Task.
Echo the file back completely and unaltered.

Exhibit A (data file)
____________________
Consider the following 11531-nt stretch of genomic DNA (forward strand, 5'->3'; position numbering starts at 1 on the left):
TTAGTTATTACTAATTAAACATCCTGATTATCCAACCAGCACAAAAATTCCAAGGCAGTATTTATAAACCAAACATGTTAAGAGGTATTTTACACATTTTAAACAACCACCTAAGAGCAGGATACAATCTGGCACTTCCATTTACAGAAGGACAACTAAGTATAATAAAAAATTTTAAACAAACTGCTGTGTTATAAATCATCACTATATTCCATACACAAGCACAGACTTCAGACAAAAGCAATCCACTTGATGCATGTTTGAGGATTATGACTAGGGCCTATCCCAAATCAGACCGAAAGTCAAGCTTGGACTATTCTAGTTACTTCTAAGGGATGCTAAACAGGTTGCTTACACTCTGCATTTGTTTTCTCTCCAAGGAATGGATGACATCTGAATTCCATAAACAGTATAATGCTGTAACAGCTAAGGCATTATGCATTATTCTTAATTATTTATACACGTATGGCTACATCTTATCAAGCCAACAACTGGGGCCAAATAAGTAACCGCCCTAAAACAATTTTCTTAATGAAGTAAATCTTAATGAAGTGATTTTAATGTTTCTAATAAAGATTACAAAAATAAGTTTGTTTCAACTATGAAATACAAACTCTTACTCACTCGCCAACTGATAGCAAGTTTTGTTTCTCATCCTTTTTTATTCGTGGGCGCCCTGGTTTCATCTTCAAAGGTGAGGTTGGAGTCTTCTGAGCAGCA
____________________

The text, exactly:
Consider the following 11531-nt stretch of genomic DNA (forward strand, 5'->3'; position numbering starts at 1 on the left):
TTAGTTATTACTAATTAAACATCCTGATTATCCAACCAGCACAAAAATTCCAAGGCAGTATTTATAAACCAAACATGTTAAGAGGTATTTTACACATTTTAAACAACCACCTAAGAGCAGGATACAATCTGGCACTTCCATTTACAGAAGGACAACTAAGTATAATAAAAAATTTTAAACAAACTGCTGTGTTATAAATCATCACTATATTCCATACACAAGCACAGACTTCAGACAAAAGCAATCCACTTGATGCATGTTTGAGGATTATGACTAGGGCCTATCCCAAATCAGACCGAAAGTCAAGCTTGGACTATTCTAGTTACTTCTAAGGGATGCTAAACAGGTTGCTTACACTCTGCATTTGTTTTCTCTCCAAGGAATGGATGACATCTGAATTCCATAAACAGTATAATGCTGTAACAGCTAAGGCATTATGCATTATTCTTAATTATTTATACACGTATGGCTACATCTTATCAAGCCAACAACTGGGGCCAAATAAGTAACCGCCCTAAAACAATTTTCTTAATGAAGTAAATCTTAATGAAGTGATTTTAATGTTTCTAATAAAGATTACAAAAATAAGTTTGTTTCAACTATGAAATACAAACTCTTACTCACTCGCCAACTGATAGCAAGTTTTGTTTCTCATCCTTTTTTATTCGTGGGCGCCCTGGTTTCATCTTCAAAGGTGAGGTTGGAGTCTTCTGAGCAGCA